Drama Llama Knitting Company produces handspun and Hand-dyed yarns, as well as knitting accessories and patterns.

Our dream: By moving towards selling yarn from local-ish, ethically sourced fiber, we hope you bring your sweater a little bit closer (figuratively speaking) to the sheep it came from. (Or alpaca, or goat, or bundle of flax!)

For those about to craft, we salute you.
Recent Tweets @dramallamaknits
Posts I Like
Posts tagged "wool"

I finished this scarf a little while ago and it took me a bit of time to get these photos up because I’ve been busy prepping for ECCC

The warp is 50% Merino, 50% Australian Possum. It was really nice to work with and make a surprisingly strong warp for a single-ply yarn. The warm beige really lets the other colors pop. 

The main weft yarn was handspun from Kinfolk Yarn’s superwash merino roving. The colorway is “New Growth in the Zombie Apocalypse Victory Garden" which to be honest, I would have bought on the name alone. The range of colors in this top was gorgeous! It was really fun to play with the arrangement throughout the weft of the scarf, from the bright acid green to more subdued blues and browns. 

The tabs going up the side - created using the clasped weft method - are Sweet Fiber Yarns Sweet Merino Lite in “Envy”

So fun to use wool from two local dyers. If it weren’t for the Australian warp, this would be a very Vancouver scarf!  

Sneak preview of yarn going up in the shop soon.

Local Vancouver Island alpaca plied with Hand-dyed Punta wool. Amazing for scarves, mitts, hats, etc! 

This colorway is called Sweetgrass.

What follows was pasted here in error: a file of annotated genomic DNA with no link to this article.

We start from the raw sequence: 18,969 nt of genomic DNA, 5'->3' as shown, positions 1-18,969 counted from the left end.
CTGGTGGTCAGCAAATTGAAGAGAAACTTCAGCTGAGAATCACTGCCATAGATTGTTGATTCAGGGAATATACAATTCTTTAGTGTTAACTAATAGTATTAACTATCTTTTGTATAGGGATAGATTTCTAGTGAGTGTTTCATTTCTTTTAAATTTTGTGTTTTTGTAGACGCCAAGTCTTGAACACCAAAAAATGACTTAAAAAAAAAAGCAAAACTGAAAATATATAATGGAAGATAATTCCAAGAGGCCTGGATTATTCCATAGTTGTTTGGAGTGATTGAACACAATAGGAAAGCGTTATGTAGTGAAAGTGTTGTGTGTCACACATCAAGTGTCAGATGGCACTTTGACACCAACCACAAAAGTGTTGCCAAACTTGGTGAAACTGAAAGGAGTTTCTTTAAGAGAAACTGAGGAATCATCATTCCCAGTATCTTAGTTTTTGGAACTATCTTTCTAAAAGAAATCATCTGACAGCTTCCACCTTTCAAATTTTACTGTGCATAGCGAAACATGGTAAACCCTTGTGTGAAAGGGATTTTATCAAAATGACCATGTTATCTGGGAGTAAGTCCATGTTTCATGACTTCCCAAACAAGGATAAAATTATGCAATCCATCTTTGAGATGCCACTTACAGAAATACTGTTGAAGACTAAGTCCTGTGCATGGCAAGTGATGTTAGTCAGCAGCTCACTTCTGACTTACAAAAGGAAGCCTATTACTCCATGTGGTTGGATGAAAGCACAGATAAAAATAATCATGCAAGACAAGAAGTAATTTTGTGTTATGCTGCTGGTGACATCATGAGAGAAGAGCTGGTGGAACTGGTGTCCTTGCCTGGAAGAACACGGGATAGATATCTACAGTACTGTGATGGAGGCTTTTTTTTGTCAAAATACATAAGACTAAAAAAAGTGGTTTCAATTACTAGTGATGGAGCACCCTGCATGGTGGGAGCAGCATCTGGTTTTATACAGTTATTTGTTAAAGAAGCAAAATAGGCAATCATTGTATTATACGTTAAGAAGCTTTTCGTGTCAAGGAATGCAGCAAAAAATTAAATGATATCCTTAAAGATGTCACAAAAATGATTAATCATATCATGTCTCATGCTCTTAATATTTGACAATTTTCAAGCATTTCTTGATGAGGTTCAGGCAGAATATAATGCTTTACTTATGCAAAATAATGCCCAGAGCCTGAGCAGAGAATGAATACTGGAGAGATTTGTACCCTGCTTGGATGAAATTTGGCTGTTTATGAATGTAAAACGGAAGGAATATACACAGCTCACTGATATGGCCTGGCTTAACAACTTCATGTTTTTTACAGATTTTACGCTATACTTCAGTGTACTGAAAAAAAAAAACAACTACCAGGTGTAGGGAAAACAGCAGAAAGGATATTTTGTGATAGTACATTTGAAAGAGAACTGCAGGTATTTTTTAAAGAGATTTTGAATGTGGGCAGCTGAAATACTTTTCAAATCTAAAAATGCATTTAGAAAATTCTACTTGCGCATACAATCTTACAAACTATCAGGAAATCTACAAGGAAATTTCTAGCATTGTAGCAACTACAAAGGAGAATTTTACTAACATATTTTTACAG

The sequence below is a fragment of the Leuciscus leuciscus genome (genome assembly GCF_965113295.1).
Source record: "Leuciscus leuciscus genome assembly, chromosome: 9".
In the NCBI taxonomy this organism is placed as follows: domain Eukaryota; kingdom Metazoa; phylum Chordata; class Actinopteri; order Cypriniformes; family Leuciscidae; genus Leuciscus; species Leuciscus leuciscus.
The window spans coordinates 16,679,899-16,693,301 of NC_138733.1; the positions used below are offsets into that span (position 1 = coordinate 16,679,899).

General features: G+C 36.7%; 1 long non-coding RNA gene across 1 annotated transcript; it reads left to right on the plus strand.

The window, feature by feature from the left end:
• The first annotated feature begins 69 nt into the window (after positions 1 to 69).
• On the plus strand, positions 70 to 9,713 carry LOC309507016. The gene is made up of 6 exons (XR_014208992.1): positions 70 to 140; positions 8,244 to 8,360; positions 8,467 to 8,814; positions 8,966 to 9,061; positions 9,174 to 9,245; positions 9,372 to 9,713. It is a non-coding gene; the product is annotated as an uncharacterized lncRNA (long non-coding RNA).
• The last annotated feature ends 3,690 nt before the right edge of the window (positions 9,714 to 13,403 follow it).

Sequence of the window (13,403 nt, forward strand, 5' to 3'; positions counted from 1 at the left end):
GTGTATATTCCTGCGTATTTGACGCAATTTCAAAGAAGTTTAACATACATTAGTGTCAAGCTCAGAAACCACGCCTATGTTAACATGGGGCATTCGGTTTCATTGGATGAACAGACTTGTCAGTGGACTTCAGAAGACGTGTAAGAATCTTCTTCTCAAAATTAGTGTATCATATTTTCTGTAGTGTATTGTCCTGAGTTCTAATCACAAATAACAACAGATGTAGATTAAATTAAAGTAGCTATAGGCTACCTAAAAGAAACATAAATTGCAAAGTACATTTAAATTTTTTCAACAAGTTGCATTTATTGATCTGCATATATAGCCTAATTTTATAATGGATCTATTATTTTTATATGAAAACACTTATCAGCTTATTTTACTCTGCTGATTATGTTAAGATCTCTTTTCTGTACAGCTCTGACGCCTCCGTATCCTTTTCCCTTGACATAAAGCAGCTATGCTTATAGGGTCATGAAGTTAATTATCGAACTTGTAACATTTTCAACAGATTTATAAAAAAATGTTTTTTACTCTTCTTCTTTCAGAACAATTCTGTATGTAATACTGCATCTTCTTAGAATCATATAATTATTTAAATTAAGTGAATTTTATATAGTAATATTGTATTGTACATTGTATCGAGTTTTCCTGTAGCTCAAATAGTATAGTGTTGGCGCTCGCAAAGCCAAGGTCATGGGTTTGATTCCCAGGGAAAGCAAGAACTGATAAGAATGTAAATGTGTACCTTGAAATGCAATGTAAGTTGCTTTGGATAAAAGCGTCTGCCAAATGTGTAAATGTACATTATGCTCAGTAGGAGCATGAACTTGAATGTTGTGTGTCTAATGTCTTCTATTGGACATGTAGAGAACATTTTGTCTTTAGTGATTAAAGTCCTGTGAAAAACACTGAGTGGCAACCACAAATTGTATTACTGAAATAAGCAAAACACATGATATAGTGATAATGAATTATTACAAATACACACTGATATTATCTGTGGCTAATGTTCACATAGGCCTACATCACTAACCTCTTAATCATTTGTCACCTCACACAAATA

Little balls of laceweight. Ended up using them in various weaving projects. 

Dyed by the awesome and outstanding Octarine Fibers

Hand-spun yarn porn. 

Color is Harold Smith (Has Laura Palmer’s Diary) by Octarine Fibers. Wool is Romney.

Glad that the final product came out just as golden and blood-soaked as the roving - which was gorgeous! 








Sheep used for wool are CASTRATED without painkillers, tails CHOPPED off & throats slit, just for a pair of UGG Australia boots, a wool sweater, or jacket: http://peta2.me/uggtober

People still buy these ugly disgusting things. Even when I tell them about the animals that died for their ugly boots they don’t care.

I don’t agree with ugg boots but this is actually bullshit.

1. Lamb marking (cutting off tails) is done so that the sheep doesnt get flyblown when summer comes. Flyblown is where flies lay their eggs near the anus of a sheep, when they hatch maggots eat at the inside of the sheep colon, infesting it with bacteria which can eventually kill them, slowly and very painfully.

2. Shearing does not injure a sheep, I don’t know about other countries but I’m sure its the same as Australia when if you do not shear them, they DO eventually become flyblown.

3. You CANNOT use wool if it has been contaminated by BLOOD. It cannot be skirted out like poo and urine does by the roustabouts.